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, 1 (2), 155-7

Safety in Numbers? Shoaling Behaviour of the Amazonian Red-Bellied Piranha


Safety in Numbers? Shoaling Behaviour of the Amazonian Red-Bellied Piranha

Helder Queiroz et al. Biol Lett.


Red-bellied piranha (Pygocentrus nattereri) shoals have a fearsome reputation. However, the variety and abundance of piranha predators in the flooded forests of the Amazon in which they live indicate that an important reason for shoal formation may be predator defence. Experiments using wild-caught piranhas supported the hypothesis that individual perception of risk, as revealed by elevated ventilatory frequency (opercular rate), is greater in small shoals. Moreover, exposure to a simulated predator attack by a model cormorant demonstrated that resting opercular rates are regained more quickly by piranhas in shoals of eight than they are in shoals of two. Together, these results show that shoaling has a cover-seeking function in this species.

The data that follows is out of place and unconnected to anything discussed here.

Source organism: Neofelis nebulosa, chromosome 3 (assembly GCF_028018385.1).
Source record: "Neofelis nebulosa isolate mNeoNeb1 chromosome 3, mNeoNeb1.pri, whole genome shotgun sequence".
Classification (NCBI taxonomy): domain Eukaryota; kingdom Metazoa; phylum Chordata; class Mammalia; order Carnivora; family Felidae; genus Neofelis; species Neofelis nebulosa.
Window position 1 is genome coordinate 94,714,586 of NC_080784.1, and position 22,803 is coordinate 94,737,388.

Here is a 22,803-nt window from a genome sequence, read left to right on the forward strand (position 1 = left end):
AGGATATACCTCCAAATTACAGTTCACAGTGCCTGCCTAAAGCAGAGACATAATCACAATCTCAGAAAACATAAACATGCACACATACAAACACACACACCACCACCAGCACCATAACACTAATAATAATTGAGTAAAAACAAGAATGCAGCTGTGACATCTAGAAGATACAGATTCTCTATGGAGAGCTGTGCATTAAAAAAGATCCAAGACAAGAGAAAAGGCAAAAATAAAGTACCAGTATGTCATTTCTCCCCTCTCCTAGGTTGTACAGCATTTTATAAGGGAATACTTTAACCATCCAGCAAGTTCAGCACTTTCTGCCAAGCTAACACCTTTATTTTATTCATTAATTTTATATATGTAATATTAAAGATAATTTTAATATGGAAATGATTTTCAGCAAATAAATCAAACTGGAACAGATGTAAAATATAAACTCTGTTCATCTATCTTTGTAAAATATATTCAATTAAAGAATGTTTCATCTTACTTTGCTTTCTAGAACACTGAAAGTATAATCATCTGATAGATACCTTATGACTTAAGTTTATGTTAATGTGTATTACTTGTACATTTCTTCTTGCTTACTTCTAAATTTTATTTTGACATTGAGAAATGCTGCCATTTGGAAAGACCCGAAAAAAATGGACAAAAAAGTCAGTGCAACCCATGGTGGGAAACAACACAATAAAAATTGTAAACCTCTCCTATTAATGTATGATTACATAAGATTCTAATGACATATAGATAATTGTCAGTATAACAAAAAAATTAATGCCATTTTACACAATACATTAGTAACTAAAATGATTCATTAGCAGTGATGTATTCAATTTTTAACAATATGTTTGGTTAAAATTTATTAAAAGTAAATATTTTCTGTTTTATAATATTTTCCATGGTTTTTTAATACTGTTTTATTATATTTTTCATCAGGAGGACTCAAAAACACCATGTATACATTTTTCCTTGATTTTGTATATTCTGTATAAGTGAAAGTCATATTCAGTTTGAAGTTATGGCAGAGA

Figure 1
Figure 1
Opercular rate (per minute) of the focal individual as a proportion of the singleton's opercular rate (indicated by the line through unity) in a set of four tests. Mean value (± s.e.) is shown.
Figure 2
Figure 2
Mean opercular rate (± s.e.) of the focal individual in shoals of two and eight, in the 5 min period following predator attack, as a proportion of its baseline value (indicated by the line through unity). Diamond symbols represent shoals of two, and square symbols represent shoals of eight.

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